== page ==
“The library, and the study both look out on this spot, as does the garden alcove.” I confirm.
“And the guests have made it clear that there were people in the library at the time. It would have been a terrible risk to take,” he further muses, as though I’ve not spoken.
“The actions of someone desperate.” I’m fast becoming convinced that while Lady Carver’s death might have been planned well in advance, that of Mr Harrington-Featherington’s has been opportunistic. Aldcroft has agreed with me when I’d mentioned it during our interview yesterday evening. While the remainder of the guests had been allowed into the drawing room following our dinner, they’d been watched by one of the police sergeants, essentially to ensure they weren’t attacked but really to make sure none of them could try and kill anyone else, or tamper with any evidence they might have left somewhere, if they had been the killer.
“He was definitely killed here?” I ask, just to be certain.
“He must have been. The amount of blood. I can’t see that anyone could have killed him elsewhere and dragged his body here without being noticed. Yes, it was going dark, by the time we believe he was killed, but not enough to entirely mask what was happening.”
“So the police surgeon is convinced the murder took place at dusk? At what 4pm?”
“Yes, based on what evidence he found, he is. Admittedly, it was a cold day so it’s difficult to tell.”
I walk to the edge of the rockery. From here, I can just glimpse the formal garden and greenhouses on the opposite bank of the burn.
“Surely, it would have been easier to push him over?” The fall’s huge, and almost sheer. There’s a path that winds down to the river, but it’s treacherous. I’ve made the trek many times on previous visits to the estate, but it isn’t for the faint of heart. It’s impossible to admire the view. It’s lethal to not watch your own feet.
Aldcroft stands beside me, peering down, his expression inscrutable, as he ponders my words.
“It would have made it more difficult to find the body, that’s a certainty. Yes, we’d have known he was missing, but whether he was actually dead or not would have been a mystery. Not until we found him at some point in the future. It would have meant you’d have to have been considered a suspect.” While he speaks with consideration, the words sting.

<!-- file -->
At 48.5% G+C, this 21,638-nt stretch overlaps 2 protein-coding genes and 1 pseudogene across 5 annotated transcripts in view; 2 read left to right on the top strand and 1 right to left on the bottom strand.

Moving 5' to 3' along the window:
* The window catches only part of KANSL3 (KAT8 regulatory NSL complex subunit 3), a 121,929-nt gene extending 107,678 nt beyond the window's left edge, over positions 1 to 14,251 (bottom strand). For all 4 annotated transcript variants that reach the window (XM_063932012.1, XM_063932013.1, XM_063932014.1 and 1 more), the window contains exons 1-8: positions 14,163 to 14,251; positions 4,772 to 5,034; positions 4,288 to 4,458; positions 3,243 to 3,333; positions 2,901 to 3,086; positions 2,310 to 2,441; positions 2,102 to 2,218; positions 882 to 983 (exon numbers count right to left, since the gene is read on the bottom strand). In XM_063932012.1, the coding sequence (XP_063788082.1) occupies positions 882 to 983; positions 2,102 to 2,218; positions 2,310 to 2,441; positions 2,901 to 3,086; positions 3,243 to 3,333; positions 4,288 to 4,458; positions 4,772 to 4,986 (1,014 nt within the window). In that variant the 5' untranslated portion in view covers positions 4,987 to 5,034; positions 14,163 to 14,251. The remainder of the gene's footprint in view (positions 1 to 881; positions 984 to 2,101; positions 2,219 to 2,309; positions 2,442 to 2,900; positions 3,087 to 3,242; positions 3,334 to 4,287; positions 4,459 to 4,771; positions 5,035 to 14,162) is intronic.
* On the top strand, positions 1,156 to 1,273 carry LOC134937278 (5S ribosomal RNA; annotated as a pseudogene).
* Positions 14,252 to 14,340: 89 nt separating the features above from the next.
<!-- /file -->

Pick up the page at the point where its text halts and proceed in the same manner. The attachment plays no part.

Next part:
“Then I’ll be grateful for the mistake,” I try to jest, but my voice sounds edgy, even to my ears.
We’re not alone. There are two constables searching through the shrubs and plants, and in the cracks between the hard-packed earth and the grey stones. They pretend not to listen, but I’m sure they hear everything. It’s that sort of day, when sound travels in strange ways; the calm after the storm. I imagine those inside the huge house, with its mock Tudor design, are listening closely as well, especially the actual murderer or murderers. I’m yet to be unconvinced that there were two, or more of them, involved in what’s happened in such a peaceful location.
Universal Link: books2read.com/Cragside
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Meet MJ Porter
MJ Porter is the author of many historical novels set predominantly in Seventh to Eleventh-Century England, and in Viking Age Denmark. Raised in the shadow of a building that was believed to house the bones of long-dead Kings of Mercia, meant that the author’s writing destiny was set. MJ Porter has also written two twentieth-century mysteries.
Connect with MJ
Amazon Author Page: https://www.amazon.co.uk/M-J-Porter/e/B006N8K6X4
2 thoughts on “Cragside: A 1930s murder mystery, Excerpt by MJ Porter”
Thank you so much for hosting today’s tour stop for Cragside: A 1930s murder mystery.
All the best,
The Coffee Pot Book Club
Thank you for hosting Cragside today:)